This legislative session proved to be a special one for children and families experiencing the first 1000 days of life, particularly in the areas of early learning and prenatal care. Early learning priorities were funded, and the Legislature passed the most important early learning policy legislation in years (CS/CS/HB 1091), adding accountability requirements to increase the quality of state-funded childcare (“School Readiness”) programs. A bill addressing post-partum depression and promoting perinatal mental health (CS/CS/HB 937) was also passed.
In addition, the budget also includes full funding or an increase in many areas of early learning such as School Readiness, Help Me Grow, Teacher Education and Compensation Helps (TEACH), the Home Instruction Program for Pre-school Youngsters (HIPPY) and more. And the KidCare program which provides reduced/affordable health care to many of Florida’s children was fully funded.
Furthermore, thanks to the work of many child advocates, proposed cuts to the Healthy Start program which would have eliminated services to 6,600 high-risk pregnant women and infants statewide, as well as dismantle 25 years of local community interventions and services that helped to lower Florida’s infant mortality, were restored.
More on the bills of importance to The First 1000 Days:
CS/CS/HB 1091 by Rep. Erin Grall (R-Vero Beach) defines early learning program quality and establishes accountability measures. The bill was voted on final passage in the Senate, enrolled on March 8 and signed into law by the Governor on March 30. The bill also restores local flexibility in determining eligibility so that early learning coalitions can prioritize children at greatest risk of school failure.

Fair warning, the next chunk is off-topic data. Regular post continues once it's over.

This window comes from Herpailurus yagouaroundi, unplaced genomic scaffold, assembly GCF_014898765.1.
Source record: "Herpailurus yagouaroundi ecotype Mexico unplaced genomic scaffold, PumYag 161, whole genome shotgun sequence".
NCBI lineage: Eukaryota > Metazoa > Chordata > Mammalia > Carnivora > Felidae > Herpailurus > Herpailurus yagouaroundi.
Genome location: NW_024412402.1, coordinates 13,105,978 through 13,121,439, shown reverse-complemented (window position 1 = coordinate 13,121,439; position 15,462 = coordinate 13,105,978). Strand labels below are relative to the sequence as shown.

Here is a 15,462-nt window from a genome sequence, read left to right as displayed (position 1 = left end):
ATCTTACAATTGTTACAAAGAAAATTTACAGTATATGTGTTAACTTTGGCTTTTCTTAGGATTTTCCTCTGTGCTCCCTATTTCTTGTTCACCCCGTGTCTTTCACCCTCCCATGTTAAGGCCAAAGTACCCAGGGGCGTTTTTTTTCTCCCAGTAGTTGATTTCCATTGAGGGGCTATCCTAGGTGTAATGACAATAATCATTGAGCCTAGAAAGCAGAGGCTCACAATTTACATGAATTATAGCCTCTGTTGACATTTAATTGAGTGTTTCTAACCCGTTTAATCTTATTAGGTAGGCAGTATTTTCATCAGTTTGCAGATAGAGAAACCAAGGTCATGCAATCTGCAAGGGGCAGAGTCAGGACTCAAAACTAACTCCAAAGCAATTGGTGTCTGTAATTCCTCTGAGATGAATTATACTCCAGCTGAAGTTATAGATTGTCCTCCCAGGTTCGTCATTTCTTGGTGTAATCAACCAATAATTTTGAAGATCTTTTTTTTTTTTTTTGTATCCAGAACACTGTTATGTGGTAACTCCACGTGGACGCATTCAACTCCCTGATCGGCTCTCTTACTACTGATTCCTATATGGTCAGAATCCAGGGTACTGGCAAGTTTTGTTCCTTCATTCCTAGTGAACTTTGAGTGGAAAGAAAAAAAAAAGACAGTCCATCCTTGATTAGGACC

SB 1532, by Sen. Kelli Stargel (R-Lakeland) and its House companion, HB 1175 by Rep. Jennifer Sullivan (R-Eustis) authorize an early learning coalition to terminate a contract with School Readiness program providers for a Class I Health and Safety Violation. The legislation was passed as part of the large Education omnibus bill HB 7055 which was signed into law by the Governor on March 11.
Maternal Depression and Infant Mental Health
SB 138 by Sen. Lauren Book (D-Plantation), Perinatal Mental Health and its companion, HB 937 by Rep. Jeanette Nunez (R-Miami) require that the Department of Health offer perinatal mental health care information through the Family Health toll-free hotline accessible to the general public and that birth centers include a mental health screening, as well as the provision of certain information on postpartum depression. HB 937 was substituted for CS/SB 138, passed on March 9, and signed into law by the Governor on March 23.
Positive developments also took place at the federal level as the Children’s Health Insurance Program (CHIP) and Maternal Infant Early Childhood Home Visitation (MIECHV) programs were reauthorized for several more years (six and five respectively). In addition, the FY 2018 omnibus spending bill recently signed by the President includes the largest-ever single-year increase in federal funding for the Child Care and Development Block Grant (CCDBG). The bill increases CCDBG discretionary funding by $2.4 billion which will fully fund the 2014 child care reauthorization and included provisions to improve the health, safety, and quality of child care and make child care assistance a more stable support for families. This funding also allows states to expand access to child care assistance—reversing course from years of decline. Florida will now receive an additional $139,521,000 to serve an additional 8,906 children.
The First 1000 Days Coalition thanks all of members of the Florida Congressional Delegation, the Legislature and the child advocates who helped to make these priorities a reality for so many families this year.